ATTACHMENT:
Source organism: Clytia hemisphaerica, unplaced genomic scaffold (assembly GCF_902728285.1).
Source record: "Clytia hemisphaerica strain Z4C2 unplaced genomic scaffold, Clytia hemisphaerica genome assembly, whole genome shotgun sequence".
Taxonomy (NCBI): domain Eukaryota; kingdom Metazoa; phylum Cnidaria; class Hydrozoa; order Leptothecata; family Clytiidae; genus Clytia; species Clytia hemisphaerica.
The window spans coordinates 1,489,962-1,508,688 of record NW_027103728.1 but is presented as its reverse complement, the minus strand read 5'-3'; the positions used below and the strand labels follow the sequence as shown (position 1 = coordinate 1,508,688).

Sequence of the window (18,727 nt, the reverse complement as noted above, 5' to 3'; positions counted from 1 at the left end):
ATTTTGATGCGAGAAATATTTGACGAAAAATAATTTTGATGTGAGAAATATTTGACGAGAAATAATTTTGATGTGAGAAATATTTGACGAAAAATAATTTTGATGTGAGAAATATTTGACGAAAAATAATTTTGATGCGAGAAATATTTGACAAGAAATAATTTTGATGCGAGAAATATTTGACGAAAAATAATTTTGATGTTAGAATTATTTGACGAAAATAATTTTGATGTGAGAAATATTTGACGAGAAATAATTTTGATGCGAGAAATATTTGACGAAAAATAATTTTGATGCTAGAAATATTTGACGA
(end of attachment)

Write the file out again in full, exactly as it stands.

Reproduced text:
Source organism: Clytia hemisphaerica, unplaced genomic scaffold (assembly GCF_902728285.1).
Source record: "Clytia hemisphaerica strain Z4C2 unplaced genomic scaffold, Clytia hemisphaerica genome assembly, whole genome shotgun sequence".
Taxonomy (NCBI): domain Eukaryota; kingdom Metazoa; phylum Cnidaria; class Hydrozoa; order Leptothecata; family Clytiidae; genus Clytia; species Clytia hemisphaerica.
The window spans coordinates 1,489,962-1,508,688 of record NW_027103728.1 but is presented as its reverse complement, the minus strand read 5'-3'; the positions used below and the strand labels follow the sequence as shown (position 1 = coordinate 1,508,688).

Sequence of the window (18,727 nt, the reverse complement as noted above, 5' to 3'; positions counted from 1 at the left end):
ATTTTGATGCGAGAAATATTTGACGAAAAATAATTTTGATGTGAGAAATATTTGACGAGAAATAATTTTGATGTGAGAAATATTTGACGAAAAATAATTTTGATGTGAGAAATATTTGACGAAAAATAATTTTGATGCGAGAAATATTTGACAAGAAATAATTTTGATGCGAGAAATATTTGACGAAAAATAATTTTGATGTTAGAATTATTTGACGAAAATAATTTTGATGTGAGAAATATTTGACGAGAAATAATTTTGATGCGAGAAATATTTGACGAAAAATAATTTTGATGCTAGAAATATTTGACGA